L.A. artist commemorates Monterey Park victims with portraits

L.A. artist commemorates Monterey Park victims with portraits

When Jonathan D. Chang visits the 626, he typically wears a black hoodie emblazoned with a colourful print of Guangong on the again. A army basic from the Three Kingdoms period turned Taoist guardian deity, Guangong, or Guan Yu, is thought all through China and components of Vietnam as a logo of wealth and safety. Chang’s hoodie options his personal design of the deity, which he drew in traditional chibi style with an enormous head and smaller limbs.

Jonathan D. Chang stands facing the vigil at Star Dance Studio in Monterey Park on Jan. 25, 2023.

Jonathan D. Chang stands going through the vigil at Star Ballroom Dance Studio in Monterey Park final week. A drawing of a Guangong is printed on the again of his hoodie.

(Helen Li / Los Angeles Occasions)

“Once I was rising up, I used to be all the time type of petrified of the determine as a result of it was a purple face,” Chang says. “Ugly, intimidating, nevertheless it was actual.”

Lately, Guangong has been on Chang’s thoughts lots. “I really feel like there’s a lot negativity and violence taking place. Wouldn’t or not it’s good if there was a determine defending us after we really want it?”

As Chang displays on this, he’s standing on the outer ridge of a vigil final Wednesday night on the Star Ballroom Dance Studio in Monterey Park, the place a gunman killed 11 individuals on the primary day of the Lunar New 12 months. Chang was shocked to study of the shootings; he had been in Alhambra the evening earlier than, consuming New 12 months’s Eve dinner together with his mom and grandparents. “I by no means thought it will occur in our space, particularly our personal yard — a spot that so many Asian People on this space name house. It’s the place we go to eat dim sum with our grandparents or have our first date with our girlfriends,” he says.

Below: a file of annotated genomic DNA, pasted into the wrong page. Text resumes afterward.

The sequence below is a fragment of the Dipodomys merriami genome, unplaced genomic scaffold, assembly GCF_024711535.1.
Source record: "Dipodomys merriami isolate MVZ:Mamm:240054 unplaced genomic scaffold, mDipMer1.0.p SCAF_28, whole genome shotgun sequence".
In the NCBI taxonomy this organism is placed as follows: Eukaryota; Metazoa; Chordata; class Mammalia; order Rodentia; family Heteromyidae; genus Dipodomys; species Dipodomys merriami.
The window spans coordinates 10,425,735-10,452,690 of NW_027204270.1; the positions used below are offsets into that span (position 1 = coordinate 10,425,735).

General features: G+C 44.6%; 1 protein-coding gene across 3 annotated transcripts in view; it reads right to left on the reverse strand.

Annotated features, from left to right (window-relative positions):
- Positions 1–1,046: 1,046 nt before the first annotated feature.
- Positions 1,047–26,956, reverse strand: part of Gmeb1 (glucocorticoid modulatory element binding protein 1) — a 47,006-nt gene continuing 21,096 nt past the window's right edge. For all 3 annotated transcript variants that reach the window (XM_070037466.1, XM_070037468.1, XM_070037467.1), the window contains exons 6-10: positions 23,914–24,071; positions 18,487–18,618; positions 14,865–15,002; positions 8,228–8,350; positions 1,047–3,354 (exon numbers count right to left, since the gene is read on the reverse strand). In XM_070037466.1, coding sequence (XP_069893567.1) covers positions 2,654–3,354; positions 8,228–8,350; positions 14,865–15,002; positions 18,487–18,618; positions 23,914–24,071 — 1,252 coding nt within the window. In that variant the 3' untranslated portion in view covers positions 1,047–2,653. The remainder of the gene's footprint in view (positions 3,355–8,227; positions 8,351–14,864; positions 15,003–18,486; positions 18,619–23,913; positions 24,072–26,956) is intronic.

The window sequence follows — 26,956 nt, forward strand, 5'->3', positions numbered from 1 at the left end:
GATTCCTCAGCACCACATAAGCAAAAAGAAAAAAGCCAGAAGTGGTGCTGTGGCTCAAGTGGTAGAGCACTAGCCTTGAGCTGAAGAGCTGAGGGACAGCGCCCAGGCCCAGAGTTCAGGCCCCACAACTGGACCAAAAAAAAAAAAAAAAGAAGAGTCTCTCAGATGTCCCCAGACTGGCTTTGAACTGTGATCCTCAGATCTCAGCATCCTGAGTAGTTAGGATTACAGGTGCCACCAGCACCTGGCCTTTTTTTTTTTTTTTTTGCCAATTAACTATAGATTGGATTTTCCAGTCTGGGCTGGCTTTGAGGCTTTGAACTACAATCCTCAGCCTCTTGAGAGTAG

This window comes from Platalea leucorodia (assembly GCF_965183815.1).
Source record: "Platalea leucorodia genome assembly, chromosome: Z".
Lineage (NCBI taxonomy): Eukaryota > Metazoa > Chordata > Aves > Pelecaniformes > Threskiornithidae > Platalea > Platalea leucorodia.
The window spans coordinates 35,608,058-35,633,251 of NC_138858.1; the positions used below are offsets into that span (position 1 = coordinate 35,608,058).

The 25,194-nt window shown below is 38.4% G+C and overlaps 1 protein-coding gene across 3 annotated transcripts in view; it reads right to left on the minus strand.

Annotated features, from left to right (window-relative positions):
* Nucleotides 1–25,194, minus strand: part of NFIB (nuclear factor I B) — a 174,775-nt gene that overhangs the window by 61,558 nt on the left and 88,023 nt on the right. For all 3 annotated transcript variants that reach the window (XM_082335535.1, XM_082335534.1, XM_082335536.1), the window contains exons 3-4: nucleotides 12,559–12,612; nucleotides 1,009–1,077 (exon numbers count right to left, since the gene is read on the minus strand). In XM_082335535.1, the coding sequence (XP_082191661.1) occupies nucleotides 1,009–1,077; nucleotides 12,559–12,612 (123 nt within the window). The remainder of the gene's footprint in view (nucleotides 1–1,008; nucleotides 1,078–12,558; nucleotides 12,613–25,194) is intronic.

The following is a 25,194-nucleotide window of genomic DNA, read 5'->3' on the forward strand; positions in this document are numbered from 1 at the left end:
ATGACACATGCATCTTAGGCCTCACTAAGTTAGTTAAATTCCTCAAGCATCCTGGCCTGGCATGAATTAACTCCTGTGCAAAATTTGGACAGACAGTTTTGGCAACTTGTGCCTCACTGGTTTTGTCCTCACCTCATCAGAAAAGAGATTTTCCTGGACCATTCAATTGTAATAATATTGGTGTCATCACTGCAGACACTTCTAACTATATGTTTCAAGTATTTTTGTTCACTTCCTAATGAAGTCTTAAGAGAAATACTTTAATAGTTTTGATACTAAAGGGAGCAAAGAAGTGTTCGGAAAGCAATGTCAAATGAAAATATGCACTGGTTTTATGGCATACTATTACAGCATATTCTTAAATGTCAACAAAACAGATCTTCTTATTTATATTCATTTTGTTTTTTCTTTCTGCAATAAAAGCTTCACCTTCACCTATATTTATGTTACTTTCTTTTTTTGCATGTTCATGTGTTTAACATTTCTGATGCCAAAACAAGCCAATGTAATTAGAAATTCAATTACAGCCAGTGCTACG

Whereas wrestling with grief, Chang determined to attract illustrations of the victims, depicting Ming Wei Ma, 72; Mymy Nhan, 65; Diana Tom, 70; Xiujuan Yu, 57; Valentino Marcos Alvero, 68; Yu-Lun Kao, 72; Hongying Jian, 62; Wen-Tau Yu, 64; Chia Ling Yau, 76; Muoi Dai Ung, 67; and LiLan Li, 63. Every portrait, drawn with a Wacom Intuos Professional pill and edited utilizing Adobe Photoshop, has vibrant colours. Chang shared these portraits on his Instagram, with captions detailing every individual’s life and the affect they’d on these round them, and linking to GoFundMe campaigns launched by surviving relations.

Monterey Park shooting victim Mymy Nhan.

Monterey Park taking pictures sufferer Mymy Nhan.

(Jonathan D. Chang)

Monterey Park shooting victim Wen-Tau Yu.

Monterey Park taking pictures sufferer Wen-Tau Yu.

(Jonathan D. Chang)

Monterey Park shooting victim Xiujuan Yu.

Monterey Park taking pictures sufferer Xiujuan Yu.

(Jonathan D. Chang)

Though he by no means meant his Instagram account to be a information supply, he’s conscious that it has helped strangers have conversations with their buddies about robust matters. Emphasizing individuals’s humanity is what has impressed Chang to attract portraits of these killed in shootings and people affected by the rise in anti-Asian violence throughout the COVID-19 pandemic, in addition to occasions that maybe don’t make nationwide headlines. He feels that this strategy helps to “carry our group nearer … versus simply studying a blip on a web site.”

Born in Taiwan, Chang moved to the Los Angeles space together with his mom when he was 3 years outdated after his father died. He largely grew up in Temple Metropolis and attended the now-shuttered New Avenue college. His mom labored in actual property on Valley Boulevard at an escrow firm, the place he spent evenings on the workplace along with her, drawing on clean items of copy paper. The household briefly relocated to Tampa, Fla., for a couple of years earlier than ultimately returning to Southern California. In Tampa, Chang says he was the “solely Asian child for miles” and remembers having to “defend his Asianness” continuously. Fortunately, his mom inspired him to embrace his identification. Whereas Chang gravitated towards artwork courses at Arcadia Excessive Faculty, he was admittedly “not pupil,” he chuckles, although he met his fiancée in a kind of programs.

Los Angeles’ variety has lengthy nurtured his inventive strategy. Surrounded by completely different diasporic cultures, Chang would go to Monterey Park to eat Singapore noodles and sizzling pot rising up. He would take a look at the little capsule machines with Dragon Ball Z holographic buying and selling playing cards outdoors of a Chinese language bookstore in Focus Plaza. On the Kinokuniya in Little Tokyo, he would nerd out on all the artwork books, video video games and comics animations. These childhood obsessions, Chang says, knowledgeable his playful chibi drawing fashion: one thing that has stayed with him as a multidisciplinary designer and illustrator for toy merchandise and even merch for Andrew Yang’s 2020 marketing campaign.